I finished replacing the sockets, but when I was testing the other 7404 chips, I found a second bad one. I might as well order a small handful of them when I get a parts order together. Is it common for these chips to go bad?

Not really, but get a handful of them as 7404 is used often by all manufacturers. Inverter/buffers for switches/inputs usually fail when the input gets hit with over or negative voltage. Like in a WMS 3-6 driver, the 4049 and 7406 for the switch matrix drive/return get blown out when you accidentally short, feature, gi or coil voltage to a switch. What designation is the other 7404 that failed? Might be able to connect the dots as to why they failed. If the other one that failed is also in the switch area, that might be a clue.

#18 7 years ago

The other one was at Z14. Looks like it handles half of the switch matrix, but the switch numbers on the schematic go from 1 to 32, while the playfield diagram lists switch numbers 30 through 67.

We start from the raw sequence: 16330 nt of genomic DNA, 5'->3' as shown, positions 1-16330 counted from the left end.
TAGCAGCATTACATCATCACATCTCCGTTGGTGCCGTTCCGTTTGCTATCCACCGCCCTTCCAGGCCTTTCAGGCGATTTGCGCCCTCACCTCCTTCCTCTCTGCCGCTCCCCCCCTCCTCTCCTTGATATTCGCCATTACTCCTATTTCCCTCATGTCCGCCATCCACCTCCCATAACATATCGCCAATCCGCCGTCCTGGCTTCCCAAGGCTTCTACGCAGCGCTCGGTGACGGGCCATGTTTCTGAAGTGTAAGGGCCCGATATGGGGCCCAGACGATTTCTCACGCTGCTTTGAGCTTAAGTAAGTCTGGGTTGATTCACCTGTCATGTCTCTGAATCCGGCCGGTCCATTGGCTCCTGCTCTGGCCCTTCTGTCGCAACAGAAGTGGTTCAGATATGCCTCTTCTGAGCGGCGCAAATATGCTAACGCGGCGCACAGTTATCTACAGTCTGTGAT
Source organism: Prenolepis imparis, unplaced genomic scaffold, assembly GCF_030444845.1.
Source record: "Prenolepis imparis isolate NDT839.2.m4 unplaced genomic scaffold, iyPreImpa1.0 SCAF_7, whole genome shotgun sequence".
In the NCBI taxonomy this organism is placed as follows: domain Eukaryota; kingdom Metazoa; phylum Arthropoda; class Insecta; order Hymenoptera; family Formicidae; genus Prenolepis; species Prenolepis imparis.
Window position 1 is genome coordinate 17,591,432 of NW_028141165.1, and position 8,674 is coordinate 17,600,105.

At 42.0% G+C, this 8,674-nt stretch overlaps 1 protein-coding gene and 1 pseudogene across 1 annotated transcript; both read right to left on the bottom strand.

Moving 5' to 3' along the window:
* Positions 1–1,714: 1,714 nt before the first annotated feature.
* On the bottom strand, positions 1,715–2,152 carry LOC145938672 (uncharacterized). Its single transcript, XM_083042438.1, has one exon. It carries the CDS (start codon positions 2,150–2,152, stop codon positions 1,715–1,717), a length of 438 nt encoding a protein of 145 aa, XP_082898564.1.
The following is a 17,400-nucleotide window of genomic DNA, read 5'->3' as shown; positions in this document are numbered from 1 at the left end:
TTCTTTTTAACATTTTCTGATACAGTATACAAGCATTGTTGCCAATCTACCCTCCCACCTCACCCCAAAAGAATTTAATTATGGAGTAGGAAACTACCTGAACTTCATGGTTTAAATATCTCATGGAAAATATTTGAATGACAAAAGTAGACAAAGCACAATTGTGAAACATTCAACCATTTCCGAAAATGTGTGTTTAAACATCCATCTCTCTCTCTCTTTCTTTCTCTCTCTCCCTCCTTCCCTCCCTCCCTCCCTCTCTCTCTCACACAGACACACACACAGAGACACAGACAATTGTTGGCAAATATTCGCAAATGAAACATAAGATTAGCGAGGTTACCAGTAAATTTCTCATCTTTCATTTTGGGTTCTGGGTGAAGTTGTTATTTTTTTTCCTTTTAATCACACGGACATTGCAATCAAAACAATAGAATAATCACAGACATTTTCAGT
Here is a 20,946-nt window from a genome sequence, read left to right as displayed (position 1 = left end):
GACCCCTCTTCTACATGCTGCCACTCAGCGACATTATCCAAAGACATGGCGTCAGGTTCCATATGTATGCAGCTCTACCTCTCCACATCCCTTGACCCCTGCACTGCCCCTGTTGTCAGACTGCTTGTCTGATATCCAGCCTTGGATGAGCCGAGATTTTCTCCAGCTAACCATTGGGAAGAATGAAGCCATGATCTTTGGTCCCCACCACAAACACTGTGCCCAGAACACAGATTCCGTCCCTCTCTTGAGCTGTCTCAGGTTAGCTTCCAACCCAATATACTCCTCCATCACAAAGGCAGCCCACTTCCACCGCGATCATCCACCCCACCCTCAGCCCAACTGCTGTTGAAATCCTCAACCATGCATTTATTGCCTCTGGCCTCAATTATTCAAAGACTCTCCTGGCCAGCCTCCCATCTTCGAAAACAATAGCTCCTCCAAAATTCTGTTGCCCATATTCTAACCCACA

[edit]: ah ha--switch numbers correspond to the strobe and return lines. Never realized that before. So, switch 30 would be strobe/row 3, column/return 0.

#19 7 years ago

Z14 is also a switch matrix IC so give a really good visual check around the things you adjusted. If just one circuit of Z14 is shorted, reference that to the switch matrix and go over every switch associated and look for problems.

#20 7 years ago

When coil power is shorted to the switch matrix, you can blow any/all of the ICs at Z11, Z12, Z13, Z14, Z15, and U4. Using the diode test outlined in the PinWiki has successfully identified a failed 7400/7404/7432 every time for me on System 80 boards. U4 being hotter than U5 and U6 is a clear indication of problems. Sometimes, the diode test can help identify a failed RIOT too. You are on the right track. Keep going.